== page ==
If you paid 23andMe to take a look at your DNA, maybe you wanted to know more than why you like cilantro or are related to Genghis Khan, maybe you thought you were advancing science.Last year Gizmodo published "Of Course 23andMe's Plan Has Been to Sell Your Genetic Data All Along" which seemed to fly under the radar:
Well, you are, in the same old way marketers have long advanced science - by selling information about customers. In this case, the DNA information of 1.2 million people, sold to more than 13 drug companies. Genentech paid $10 million to look at the genes of people with Parkinson’s disease.
Now, that's good, it isn't like a Parkinson's treatment is going to come from the government, but 23andMe customers paid to have their DNA info sold to other companies. That is a sucker move.
It isn't the first time 23andMe has boldly gone into an ethical gray area. In 2010, a lot of alarms were being raised about their conduct regarding informed consent, in 2013 the FDA threatened them with "seizure, injunction, and civil money penalties" because of their marketing claims...MORE
Today, 23andMe announced what Forbes reports is only the first of ten deals with big biotech companies: Genentech will pay up to $60 million for access to 23andMe's data to study Parkinson's. You think 23andMe was about selling fun DNA spit tests for $99 a pop? Nope, it's been about selling your data all along.Since 23andMe started in 2006, it's convinced 800,000 customers to hand over their DNA, one vial of spit at a time. Personal DNA reports are the consumer-facing side of the business, and that's the one we're most familiar with. It all seems friendly and fun with a candy-colored logo and quirky reports that include the genetic variant for asparagus pee.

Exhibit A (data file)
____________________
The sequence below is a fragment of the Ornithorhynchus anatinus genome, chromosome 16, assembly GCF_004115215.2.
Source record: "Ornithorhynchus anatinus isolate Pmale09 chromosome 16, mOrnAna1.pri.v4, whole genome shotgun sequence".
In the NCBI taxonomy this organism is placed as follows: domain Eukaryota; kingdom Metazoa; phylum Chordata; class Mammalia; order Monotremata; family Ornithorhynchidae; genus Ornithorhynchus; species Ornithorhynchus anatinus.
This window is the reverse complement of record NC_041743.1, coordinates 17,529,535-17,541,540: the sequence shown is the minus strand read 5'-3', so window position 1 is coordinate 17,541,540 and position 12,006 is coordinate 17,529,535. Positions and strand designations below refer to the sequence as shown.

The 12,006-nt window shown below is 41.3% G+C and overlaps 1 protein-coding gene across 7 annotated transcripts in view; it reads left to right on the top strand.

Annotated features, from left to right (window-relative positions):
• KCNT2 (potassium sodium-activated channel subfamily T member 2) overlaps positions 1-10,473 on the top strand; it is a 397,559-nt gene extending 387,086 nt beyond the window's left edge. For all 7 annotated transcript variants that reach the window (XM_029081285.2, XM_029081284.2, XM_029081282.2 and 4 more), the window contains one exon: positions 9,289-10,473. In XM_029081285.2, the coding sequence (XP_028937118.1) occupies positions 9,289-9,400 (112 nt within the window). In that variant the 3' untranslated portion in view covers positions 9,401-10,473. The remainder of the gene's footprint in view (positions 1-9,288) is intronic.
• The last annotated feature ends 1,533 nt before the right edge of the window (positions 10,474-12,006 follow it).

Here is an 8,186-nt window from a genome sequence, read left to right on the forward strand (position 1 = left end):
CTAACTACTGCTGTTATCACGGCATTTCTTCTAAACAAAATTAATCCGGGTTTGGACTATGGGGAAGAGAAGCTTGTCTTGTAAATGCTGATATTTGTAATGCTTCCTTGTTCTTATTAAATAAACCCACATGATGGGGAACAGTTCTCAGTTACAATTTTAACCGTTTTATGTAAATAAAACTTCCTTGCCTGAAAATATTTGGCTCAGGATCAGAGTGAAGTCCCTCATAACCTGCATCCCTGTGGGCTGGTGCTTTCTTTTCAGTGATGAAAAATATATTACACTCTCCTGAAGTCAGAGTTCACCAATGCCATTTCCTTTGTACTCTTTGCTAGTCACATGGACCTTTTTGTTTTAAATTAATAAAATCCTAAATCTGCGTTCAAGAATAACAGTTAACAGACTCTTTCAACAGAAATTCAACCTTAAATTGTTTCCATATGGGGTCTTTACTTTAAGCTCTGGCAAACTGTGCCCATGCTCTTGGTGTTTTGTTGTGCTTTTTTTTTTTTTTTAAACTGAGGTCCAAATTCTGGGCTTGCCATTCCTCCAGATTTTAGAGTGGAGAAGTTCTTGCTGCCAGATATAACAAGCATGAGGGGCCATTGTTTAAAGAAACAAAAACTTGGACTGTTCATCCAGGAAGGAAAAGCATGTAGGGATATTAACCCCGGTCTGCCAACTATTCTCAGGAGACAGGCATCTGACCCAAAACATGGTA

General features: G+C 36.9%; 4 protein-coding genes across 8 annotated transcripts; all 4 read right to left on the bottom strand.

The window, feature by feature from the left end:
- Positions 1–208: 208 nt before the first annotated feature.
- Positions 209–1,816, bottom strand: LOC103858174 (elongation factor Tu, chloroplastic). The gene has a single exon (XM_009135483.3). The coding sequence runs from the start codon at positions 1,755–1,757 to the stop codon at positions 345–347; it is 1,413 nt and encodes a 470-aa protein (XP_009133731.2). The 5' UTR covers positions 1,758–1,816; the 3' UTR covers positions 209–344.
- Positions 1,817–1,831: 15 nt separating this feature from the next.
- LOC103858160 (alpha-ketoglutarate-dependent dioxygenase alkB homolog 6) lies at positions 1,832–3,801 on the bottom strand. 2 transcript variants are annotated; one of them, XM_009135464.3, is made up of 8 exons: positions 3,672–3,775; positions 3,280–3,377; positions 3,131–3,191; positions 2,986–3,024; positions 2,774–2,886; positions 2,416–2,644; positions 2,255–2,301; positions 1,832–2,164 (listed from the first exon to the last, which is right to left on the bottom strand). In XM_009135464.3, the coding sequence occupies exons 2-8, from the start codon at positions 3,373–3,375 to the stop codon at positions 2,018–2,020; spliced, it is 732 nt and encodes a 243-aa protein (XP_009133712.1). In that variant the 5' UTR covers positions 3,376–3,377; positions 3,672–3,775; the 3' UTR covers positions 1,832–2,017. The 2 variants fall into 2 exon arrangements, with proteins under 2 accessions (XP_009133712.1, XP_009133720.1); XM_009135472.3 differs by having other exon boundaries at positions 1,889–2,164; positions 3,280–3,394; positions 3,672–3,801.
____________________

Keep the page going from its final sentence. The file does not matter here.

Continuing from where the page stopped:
But 23andMe wasn't going to find a big business by selling spit kits at the cut rate of $99. Instead, it's always been about enticing customers to hand over their DNA sequences along with details of their lives in a questionnaire to build a giant database—one that academic researchers and biotech companies alike are, well, salivating over.
Big data has—excuse the metaphor—been in 23andMe's DNA from the beginning. The company was founded by Anne Wojcicki, who's married to (though now separated from) Google co-founder Sergey Brin. Last year, Wojcicki told the New York Times that the inspiration for 23andMe came from watching Google: "I remember in the early days of Google, Larry [Page] would say, 'I just want the world's data on my laptop.' I feel the same way about health care. I want the world's data accessible."